Tumour characteristics are summarised in Table 1. Most of the cases were T1/T2 (72.5%). Twenty-five (49%) patients were pathologically lymph node positive. The majority of the tumours were grade II/III (70.6%). Thirty-one (61%) patients were stage 2. Of 47 patients with invasive breast cancer, 23 were luminal A (48.9%), 16 were luminal B (34%), 5 were non-luminal HER2 (10.6%) and 3 were triple negative breast cancer (6.4%). No statistical difference was detected between patient distribution of luminal A and luminal B subtype according to the pathological stage with primary surgery or clinical stage for the patients with preoperative systemic chemotherapy [Luminal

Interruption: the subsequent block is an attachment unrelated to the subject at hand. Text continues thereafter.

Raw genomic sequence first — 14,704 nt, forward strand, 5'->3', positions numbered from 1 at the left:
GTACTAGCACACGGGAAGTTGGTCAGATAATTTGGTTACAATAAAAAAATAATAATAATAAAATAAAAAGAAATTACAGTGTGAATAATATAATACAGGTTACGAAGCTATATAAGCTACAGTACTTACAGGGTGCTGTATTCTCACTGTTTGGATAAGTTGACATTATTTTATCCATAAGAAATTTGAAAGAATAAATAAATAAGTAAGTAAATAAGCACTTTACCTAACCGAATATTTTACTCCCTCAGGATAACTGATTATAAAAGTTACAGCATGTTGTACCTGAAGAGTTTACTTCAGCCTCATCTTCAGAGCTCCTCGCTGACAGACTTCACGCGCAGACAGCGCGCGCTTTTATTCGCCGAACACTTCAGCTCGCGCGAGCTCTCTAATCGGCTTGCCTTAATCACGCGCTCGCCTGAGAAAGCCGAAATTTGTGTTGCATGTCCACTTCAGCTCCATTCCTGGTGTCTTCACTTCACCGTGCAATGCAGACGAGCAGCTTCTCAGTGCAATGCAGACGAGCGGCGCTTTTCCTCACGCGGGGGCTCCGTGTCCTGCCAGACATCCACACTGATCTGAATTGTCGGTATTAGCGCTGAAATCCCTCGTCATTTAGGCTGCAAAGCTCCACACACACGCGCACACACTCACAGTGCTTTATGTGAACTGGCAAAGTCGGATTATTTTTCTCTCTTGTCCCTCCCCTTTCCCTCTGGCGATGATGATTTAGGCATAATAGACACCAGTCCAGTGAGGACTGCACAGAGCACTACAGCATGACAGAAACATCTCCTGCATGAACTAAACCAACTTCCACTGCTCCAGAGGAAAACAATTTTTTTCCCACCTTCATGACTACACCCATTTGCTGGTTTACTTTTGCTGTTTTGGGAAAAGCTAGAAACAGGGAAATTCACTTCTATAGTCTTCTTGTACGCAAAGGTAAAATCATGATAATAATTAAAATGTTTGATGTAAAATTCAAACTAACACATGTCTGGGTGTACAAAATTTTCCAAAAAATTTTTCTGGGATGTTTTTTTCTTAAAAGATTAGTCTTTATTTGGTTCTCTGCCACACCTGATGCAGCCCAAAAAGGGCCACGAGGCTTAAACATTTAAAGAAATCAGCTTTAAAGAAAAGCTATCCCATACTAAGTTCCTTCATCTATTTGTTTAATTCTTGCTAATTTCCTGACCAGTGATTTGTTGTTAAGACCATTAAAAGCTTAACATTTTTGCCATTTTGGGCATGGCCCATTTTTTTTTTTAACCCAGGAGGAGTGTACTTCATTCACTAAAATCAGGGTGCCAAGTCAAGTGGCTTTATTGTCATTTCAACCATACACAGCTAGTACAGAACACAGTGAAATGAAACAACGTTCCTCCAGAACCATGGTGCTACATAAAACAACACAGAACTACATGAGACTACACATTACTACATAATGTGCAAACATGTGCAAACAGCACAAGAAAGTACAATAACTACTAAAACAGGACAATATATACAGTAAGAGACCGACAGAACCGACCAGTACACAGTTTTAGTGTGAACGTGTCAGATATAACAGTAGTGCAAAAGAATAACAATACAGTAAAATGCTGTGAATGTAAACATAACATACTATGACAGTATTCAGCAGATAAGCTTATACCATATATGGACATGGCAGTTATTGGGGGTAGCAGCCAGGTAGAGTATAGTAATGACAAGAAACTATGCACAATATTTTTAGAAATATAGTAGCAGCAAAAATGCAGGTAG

A; stage 1 (n=4), stage 2 (n=14), stage 3 (n=3) vs. luminal B; stage 1 (n=3), stage 2 (n=10), stage 3 (n=3), p=0.977].
Six patients received preoperative systemic chemotherapy (11.8%), whereas 32 patients had adjuvant chemotherapy (62.7%). The remaining 13 (25.5%) did not receive any chemotherapy. All of the patients were discussed by the tumour board and 22 patients (48%) chose to receive post-mastectomy irradiation (3 patients with implant replacement) and 37 patients (72.5%) selected adjuvant hormonotherapy. As a policy, the majority of the patients who were treated with chest wall irradiation (n=19; 86%) received TE placement after preoperative systemic chemotherapy or before adjuvant chemotherapy to be replaced with permanent implants followed by radiotherapy (Table 1).